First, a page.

Let Us Now Praise the Quiet Concert Hall
I really didn’t want to begin this column by commenting on the iPod as an agent of cultural transformation. I own an iPod, but I generally use it only in the most mundane (and un-composerly) ways—I listen to it on the bus and backup my files to it. However, the omnipresence of recorded music illuminates, ironically, the issue of venue and its impact on the experience of listening to music. The fact that we can, at any moment, hear what a piece of music sounds like brings into relief the conditions under which music is experienced—in other words, if we can listen at any moment to a recording of Luigi Nono’s Fragmente-Stille, an Diotima, a performance of that piece ought to take place in an environment conducive to all of the things about the piece that the recording can’t capture. Otherwise, we might as well sit around in our underwear and crank Fragmente-Stille in our living room. (I have it on good authority that this is Richard Taruskin’s modus operandi.)
Among my fellow graduate composers, a favorite topic for debate is whether our music would be more successful in or better suited to a performance taking place outside of the concert hall. Some feel that the socio-cultural baggage of the proscenium is lethal to the kind of experiences their pieces seek to provide. We’ve batted around the idea of giving concerts in local rock clubs or even staging “guerrilla” performances of new music; several of my colleagues have had successful performances in galleries or other art spaces. Our limited access to the various “official” performance spaces on campus is another impetus.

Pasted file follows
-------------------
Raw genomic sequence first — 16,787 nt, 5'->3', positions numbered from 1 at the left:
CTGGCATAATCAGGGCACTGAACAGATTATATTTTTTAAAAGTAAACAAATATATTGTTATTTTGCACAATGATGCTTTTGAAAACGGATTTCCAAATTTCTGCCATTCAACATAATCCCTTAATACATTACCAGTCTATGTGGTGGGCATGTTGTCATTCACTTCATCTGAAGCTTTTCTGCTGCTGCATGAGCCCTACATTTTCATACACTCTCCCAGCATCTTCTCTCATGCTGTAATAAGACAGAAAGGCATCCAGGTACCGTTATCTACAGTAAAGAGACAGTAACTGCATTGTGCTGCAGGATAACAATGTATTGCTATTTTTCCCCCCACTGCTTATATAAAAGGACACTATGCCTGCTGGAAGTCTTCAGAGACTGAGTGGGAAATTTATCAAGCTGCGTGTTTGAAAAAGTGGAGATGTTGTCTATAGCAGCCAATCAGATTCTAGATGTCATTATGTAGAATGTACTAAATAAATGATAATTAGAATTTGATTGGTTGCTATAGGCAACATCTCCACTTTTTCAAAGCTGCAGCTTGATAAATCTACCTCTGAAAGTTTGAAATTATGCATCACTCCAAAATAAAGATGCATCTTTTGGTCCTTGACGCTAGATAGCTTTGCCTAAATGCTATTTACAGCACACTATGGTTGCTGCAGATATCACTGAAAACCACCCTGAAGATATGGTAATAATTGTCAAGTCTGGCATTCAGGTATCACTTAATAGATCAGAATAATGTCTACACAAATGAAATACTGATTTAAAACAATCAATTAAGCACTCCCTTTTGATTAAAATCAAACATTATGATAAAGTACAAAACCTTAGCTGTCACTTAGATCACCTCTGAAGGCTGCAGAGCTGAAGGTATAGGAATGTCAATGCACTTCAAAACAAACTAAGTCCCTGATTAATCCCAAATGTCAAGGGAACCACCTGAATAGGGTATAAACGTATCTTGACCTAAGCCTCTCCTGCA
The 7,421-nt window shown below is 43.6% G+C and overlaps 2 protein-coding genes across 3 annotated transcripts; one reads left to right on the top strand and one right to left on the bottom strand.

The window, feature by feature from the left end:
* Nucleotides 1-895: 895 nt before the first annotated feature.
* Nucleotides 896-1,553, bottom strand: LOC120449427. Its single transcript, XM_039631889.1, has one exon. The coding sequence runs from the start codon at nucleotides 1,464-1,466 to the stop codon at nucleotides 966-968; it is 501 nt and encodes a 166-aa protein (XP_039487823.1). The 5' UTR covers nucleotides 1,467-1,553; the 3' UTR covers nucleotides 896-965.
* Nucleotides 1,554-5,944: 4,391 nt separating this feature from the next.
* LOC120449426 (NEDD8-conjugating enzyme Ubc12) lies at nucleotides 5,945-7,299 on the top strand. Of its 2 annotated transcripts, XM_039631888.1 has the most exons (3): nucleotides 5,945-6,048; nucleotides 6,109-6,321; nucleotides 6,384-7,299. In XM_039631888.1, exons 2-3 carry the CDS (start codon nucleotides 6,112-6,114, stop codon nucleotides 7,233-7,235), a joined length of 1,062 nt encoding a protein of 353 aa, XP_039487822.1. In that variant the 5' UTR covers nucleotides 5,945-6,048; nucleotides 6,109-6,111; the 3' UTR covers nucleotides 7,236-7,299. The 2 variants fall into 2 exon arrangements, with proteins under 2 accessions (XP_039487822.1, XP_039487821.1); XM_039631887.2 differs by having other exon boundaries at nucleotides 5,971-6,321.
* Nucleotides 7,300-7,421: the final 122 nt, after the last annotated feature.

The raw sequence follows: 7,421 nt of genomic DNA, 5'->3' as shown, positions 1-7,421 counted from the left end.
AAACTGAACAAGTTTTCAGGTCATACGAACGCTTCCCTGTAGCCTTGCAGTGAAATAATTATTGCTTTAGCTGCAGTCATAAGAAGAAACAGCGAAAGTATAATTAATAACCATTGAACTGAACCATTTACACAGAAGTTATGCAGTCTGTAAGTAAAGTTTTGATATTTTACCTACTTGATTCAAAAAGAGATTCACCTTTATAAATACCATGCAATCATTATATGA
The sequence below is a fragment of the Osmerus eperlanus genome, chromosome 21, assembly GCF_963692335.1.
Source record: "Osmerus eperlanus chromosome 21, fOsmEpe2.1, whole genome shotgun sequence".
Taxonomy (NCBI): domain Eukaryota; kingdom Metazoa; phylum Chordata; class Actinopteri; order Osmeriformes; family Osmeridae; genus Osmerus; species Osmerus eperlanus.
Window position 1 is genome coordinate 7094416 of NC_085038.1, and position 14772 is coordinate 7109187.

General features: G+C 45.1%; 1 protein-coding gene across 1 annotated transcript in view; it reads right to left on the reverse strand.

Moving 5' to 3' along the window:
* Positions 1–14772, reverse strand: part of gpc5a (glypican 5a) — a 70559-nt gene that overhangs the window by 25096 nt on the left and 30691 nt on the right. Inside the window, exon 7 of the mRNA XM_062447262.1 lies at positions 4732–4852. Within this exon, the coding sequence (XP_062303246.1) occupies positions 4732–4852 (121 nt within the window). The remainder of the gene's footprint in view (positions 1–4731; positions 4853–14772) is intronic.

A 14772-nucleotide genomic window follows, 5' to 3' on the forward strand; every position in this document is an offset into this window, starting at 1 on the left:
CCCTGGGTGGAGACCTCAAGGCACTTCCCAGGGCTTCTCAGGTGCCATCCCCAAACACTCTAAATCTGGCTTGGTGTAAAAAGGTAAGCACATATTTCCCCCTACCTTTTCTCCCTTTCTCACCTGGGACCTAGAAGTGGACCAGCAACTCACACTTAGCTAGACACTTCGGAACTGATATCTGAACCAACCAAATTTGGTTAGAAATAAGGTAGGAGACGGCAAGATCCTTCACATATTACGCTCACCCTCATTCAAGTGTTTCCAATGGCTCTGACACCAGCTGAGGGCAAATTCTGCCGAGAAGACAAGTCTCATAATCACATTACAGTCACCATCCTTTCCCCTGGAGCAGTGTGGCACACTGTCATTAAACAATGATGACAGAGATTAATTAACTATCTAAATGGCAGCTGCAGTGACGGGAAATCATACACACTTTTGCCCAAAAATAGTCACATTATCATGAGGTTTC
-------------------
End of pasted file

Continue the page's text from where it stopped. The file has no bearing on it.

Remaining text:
The concert hall, however, has one crucial advantage over these other venues: There’s nothing to do in a concert hall during the performance but listen to the music. If your music requires absolute concentration on the part of the audience (concomitant with a minimum of background noise), the hall is unbeatable.
There’s a quality to this arrangement, however, that’s rigidly hierarchical (if not downright coercive). Personally, I’m not bothered by this, but I understand that it’s not only distasteful but also potentially detrimental to the successful realization of certain musical projects. I just can’t get past the aforementioned problem of focus—in music predicated on the revelation of structurally significant details, I don’t see how a performance in, for instance, a factory (to return to Nono) will work. I’m sure we’re not the only new music scene confronting this problem, so please, share your thoughts.